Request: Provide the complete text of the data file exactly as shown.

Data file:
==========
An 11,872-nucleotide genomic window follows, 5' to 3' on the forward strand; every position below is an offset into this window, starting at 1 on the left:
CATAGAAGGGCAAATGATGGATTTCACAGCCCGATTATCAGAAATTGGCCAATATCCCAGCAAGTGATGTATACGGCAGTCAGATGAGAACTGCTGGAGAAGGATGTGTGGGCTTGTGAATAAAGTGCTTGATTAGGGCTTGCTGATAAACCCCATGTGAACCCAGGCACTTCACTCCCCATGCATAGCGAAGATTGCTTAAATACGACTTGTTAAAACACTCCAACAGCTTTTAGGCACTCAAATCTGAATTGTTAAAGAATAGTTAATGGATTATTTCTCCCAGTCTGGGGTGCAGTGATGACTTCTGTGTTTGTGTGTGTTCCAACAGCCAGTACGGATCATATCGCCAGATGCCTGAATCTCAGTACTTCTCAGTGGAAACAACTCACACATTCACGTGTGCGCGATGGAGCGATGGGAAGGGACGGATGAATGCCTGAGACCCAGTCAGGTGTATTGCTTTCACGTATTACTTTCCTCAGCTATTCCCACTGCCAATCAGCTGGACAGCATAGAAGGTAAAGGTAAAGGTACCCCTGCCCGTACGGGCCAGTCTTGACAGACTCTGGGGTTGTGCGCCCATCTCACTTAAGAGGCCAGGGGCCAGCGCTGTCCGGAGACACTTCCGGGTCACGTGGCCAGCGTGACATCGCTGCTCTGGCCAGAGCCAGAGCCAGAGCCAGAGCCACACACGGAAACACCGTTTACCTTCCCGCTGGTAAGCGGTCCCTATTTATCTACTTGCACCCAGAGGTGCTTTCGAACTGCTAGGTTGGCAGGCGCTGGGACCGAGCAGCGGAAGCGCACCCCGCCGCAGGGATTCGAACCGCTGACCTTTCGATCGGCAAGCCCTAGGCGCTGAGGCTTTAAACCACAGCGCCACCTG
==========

An 11,872-nucleotide genomic window follows, 5' to 3' on the forward strand; every position below is an offset into this window, starting at 1 on the left:
CATAGAAGGGCAAATGATGGATTTCACAGCCCGATTATCAGAAATTGGCCAATATCCCAGCAAGTGATGTATACGGCAGTCAGATGAGAACTGCTGGAGAAGGATGTGTGGGCTTGTGAATAAAGTGCTTGATTAGGGCTTGCTGATAAACCCCATGTGAACCCAGGCACTTCACTCCCCATGCATAGCGAAGATTGCTTAAATACGACTTGTTAAAACACTCCAACAGCTTTTAGGCACTCAAATCTGAATTGTTAAAGAATAGTTAATGGATTATTTCTCCCAGTCTGGGGTGCAGTGATGACTTCTGTGTTTGTGTGTGTTCCAACAGCCAGTACGGATCATATCGCCAGATGCCTGAATCTCAGTACTTCTCAGTGGAAACAACTCACACATTCACGTGTGCGCGATGGAGCGATGGGAAGGGACGGATGAATGCCTGAGACCCAGTCAGGTGTATTGCTTTCACGTATTACTTTCCTCAGCTATTCCCACTGCCAATCAGCTGGACAGCATAGAAGGTAAAGGTAAAGGTACCCCTGCCCGTACGGGCCAGTCTTGACAGACTCTGGGGTTGTGCGCCCATCTCACTTAAGAGGCCAGGGGCCAGCGCTGTCCGGAGACACTTCCGGGTCACGTGGCCAGCGTGACATCGCTGCTCTGGCCAGAGCCAGAGCCAGAGCCAGAGCCACACACGGAAACACCGTTTACCTTCCCGCTGGTAAGCGGTCCCTATTTATCTACTTGCACCCAGAGGTGCTTTCGAACTGCTAGGTTGGCAGGCGCTGGGACCGAGCAGCGGAAGCGCACCCCGCCGCAGGGATTCGAACCGCTGACCTTTCGATCGGCAAGCCCTAGGCGCTGAGGCTTTAAACCACAGCGCCACCTG